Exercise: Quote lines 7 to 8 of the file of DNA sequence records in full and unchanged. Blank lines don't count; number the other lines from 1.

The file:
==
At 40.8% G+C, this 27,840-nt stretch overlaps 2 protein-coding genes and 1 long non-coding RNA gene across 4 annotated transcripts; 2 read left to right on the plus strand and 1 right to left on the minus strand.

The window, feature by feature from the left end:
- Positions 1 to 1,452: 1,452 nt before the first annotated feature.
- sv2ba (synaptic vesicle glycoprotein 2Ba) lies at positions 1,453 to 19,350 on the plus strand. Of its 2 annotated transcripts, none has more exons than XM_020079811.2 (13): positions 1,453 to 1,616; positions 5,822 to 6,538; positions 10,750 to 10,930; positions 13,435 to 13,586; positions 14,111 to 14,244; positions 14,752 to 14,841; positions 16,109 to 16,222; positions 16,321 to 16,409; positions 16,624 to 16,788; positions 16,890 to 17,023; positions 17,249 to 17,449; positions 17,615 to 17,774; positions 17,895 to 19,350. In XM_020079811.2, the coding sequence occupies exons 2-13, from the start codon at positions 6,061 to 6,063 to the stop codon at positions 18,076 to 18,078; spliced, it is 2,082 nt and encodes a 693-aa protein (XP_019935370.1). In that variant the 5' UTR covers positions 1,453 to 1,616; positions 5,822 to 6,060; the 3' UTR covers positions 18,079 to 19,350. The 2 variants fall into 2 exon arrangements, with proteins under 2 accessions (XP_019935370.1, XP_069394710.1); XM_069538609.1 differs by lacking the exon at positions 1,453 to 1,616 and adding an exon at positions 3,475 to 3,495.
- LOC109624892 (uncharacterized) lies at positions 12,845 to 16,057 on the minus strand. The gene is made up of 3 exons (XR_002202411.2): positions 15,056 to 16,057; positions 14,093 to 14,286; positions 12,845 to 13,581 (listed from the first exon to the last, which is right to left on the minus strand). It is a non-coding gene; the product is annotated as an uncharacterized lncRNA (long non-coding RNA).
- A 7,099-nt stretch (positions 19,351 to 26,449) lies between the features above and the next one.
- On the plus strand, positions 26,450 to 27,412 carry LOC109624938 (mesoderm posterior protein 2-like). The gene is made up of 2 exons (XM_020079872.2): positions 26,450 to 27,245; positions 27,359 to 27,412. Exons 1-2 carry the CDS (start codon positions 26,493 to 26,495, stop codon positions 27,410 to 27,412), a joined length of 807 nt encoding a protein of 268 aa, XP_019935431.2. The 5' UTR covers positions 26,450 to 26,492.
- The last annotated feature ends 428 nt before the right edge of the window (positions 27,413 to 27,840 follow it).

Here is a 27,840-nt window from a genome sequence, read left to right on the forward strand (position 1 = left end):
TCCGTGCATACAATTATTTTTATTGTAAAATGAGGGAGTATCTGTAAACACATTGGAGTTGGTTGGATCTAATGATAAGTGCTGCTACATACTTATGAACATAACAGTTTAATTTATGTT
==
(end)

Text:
- On the plus strand, positions 26,450 to 27,412 carry LOC109624938 (mesoderm posterior protein 2-like). The gene is made up of 2 exons (XM_020079872.2): positions 26,450 to 27,245; positions 27,359 to 27,412. Exons 1-2 carry the CDS (start codon positions 26,493 to 26,495, stop codon positions 27,410 to 27,412), a joined length of 807 nt encoding a protein of 268 aa, XP_019935431.2. The 5' UTR covers positions 26,450 to 26,492.
- The last annotated feature ends 428 nt before the right edge of the window (positions 27,413 to 27,840 follow it).